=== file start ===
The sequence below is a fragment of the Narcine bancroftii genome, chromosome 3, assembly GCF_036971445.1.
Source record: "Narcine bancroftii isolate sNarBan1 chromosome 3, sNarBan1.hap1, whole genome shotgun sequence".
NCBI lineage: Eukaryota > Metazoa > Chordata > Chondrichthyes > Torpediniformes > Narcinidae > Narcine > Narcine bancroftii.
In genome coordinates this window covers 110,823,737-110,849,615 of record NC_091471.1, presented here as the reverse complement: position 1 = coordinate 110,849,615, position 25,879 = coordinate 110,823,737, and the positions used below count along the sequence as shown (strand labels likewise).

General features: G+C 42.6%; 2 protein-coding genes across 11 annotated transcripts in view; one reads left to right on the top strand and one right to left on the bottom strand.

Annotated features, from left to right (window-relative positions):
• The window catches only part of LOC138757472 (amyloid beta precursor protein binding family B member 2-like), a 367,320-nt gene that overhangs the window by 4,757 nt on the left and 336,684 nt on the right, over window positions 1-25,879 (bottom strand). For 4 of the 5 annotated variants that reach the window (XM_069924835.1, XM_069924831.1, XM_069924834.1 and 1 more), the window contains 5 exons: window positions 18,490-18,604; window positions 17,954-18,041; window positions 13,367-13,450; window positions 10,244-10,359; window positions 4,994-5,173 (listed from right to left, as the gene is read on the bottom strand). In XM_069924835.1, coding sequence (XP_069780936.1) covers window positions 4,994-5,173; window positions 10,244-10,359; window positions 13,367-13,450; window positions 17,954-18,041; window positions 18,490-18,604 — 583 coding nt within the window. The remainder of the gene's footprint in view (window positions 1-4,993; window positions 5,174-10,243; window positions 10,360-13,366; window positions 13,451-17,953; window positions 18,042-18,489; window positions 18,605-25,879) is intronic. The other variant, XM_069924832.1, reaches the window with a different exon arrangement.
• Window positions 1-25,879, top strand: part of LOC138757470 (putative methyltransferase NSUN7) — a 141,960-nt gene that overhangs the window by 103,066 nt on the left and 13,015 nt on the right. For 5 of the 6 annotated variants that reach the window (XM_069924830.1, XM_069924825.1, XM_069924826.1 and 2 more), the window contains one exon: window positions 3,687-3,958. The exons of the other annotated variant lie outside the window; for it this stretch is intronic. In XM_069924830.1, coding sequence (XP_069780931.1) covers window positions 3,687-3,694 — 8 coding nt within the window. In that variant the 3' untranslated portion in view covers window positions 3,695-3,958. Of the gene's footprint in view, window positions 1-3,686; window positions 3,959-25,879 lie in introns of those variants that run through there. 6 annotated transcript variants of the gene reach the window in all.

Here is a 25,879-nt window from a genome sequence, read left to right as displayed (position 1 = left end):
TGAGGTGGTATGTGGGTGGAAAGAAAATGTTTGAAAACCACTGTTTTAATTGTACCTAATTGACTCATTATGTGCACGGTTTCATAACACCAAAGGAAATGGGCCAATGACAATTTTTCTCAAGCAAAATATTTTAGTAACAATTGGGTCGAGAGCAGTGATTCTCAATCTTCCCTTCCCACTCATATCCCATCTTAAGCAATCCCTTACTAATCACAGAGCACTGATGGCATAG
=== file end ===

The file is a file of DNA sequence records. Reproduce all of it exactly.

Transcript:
The sequence below is a fragment of the Narcine bancroftii genome, chromosome 3, assembly GCF_036971445.1.
Source record: "Narcine bancroftii isolate sNarBan1 chromosome 3, sNarBan1.hap1, whole genome shotgun sequence".
NCBI lineage: Eukaryota > Metazoa > Chordata > Chondrichthyes > Torpediniformes > Narcinidae > Narcine > Narcine bancroftii.
In genome coordinates this window covers 110,823,737-110,849,615 of record NC_091471.1, presented here as the reverse complement: position 1 = coordinate 110,849,615, position 25,879 = coordinate 110,823,737, and the positions used below count along the sequence as shown (strand labels likewise).

General features: G+C 42.6%; 2 protein-coding genes across 11 annotated transcripts in view; one reads left to right on the top strand and one right to left on the bottom strand.

Annotated features, from left to right (window-relative positions):
• The window catches only part of LOC138757472 (amyloid beta precursor protein binding family B member 2-like), a 367,320-nt gene that overhangs the window by 4,757 nt on the left and 336,684 nt on the right, over window positions 1-25,879 (bottom strand). For 4 of the 5 annotated variants that reach the window (XM_069924835.1, XM_069924831.1, XM_069924834.1 and 1 more), the window contains 5 exons: window positions 18,490-18,604; window positions 17,954-18,041; window positions 13,367-13,450; window positions 10,244-10,359; window positions 4,994-5,173 (listed from right to left, as the gene is read on the bottom strand). In XM_069924835.1, coding sequence (XP_069780936.1) covers window positions 4,994-5,173; window positions 10,244-10,359; window positions 13,367-13,450; window positions 17,954-18,041; window positions 18,490-18,604 — 583 coding nt within the window. The remainder of the gene's footprint in view (window positions 1-4,993; window positions 5,174-10,243; window positions 10,360-13,366; window positions 13,451-17,953; window positions 18,042-18,489; window positions 18,605-25,879) is intronic. The other variant, XM_069924832.1, reaches the window with a different exon arrangement.
• Window positions 1-25,879, top strand: part of LOC138757470 (putative methyltransferase NSUN7) — a 141,960-nt gene that overhangs the window by 103,066 nt on the left and 13,015 nt on the right. For 5 of the 6 annotated variants that reach the window (XM_069924830.1, XM_069924825.1, XM_069924826.1 and 2 more), the window contains one exon: window positions 3,687-3,958. The exons of the other annotated variant lie outside the window; for it this stretch is intronic. In XM_069924830.1, coding sequence (XP_069780931.1) covers window positions 3,687-3,694 — 8 coding nt within the window. In that variant the 3' untranslated portion in view covers window positions 3,695-3,958. Of the gene's footprint in view, window positions 1-3,686; window positions 3,959-25,879 lie in introns of those variants that run through there. 6 annotated transcript variants of the gene reach the window in all.

Here is a 25,879-nt window from a genome sequence, read left to right as displayed (position 1 = left end):
TGAGGTGGTATGTGGGTGGAAAGAAAATGTTTGAAAACCACTGTTTTAATTGTACCTAATTGACTCATTATGTGCACGGTTTCATAACACCAAAGGAAATGGGCCAATGACAATTTTTCTCAAGCAAAATATTTTAGTAACAATTGGGTCGAGAGCAGTGATTCTCAATCTTCCCTTCCCACTCATATCCCATCTTAAGCAATCCCTTACTAATCACAGAGCACTGATGGCATAG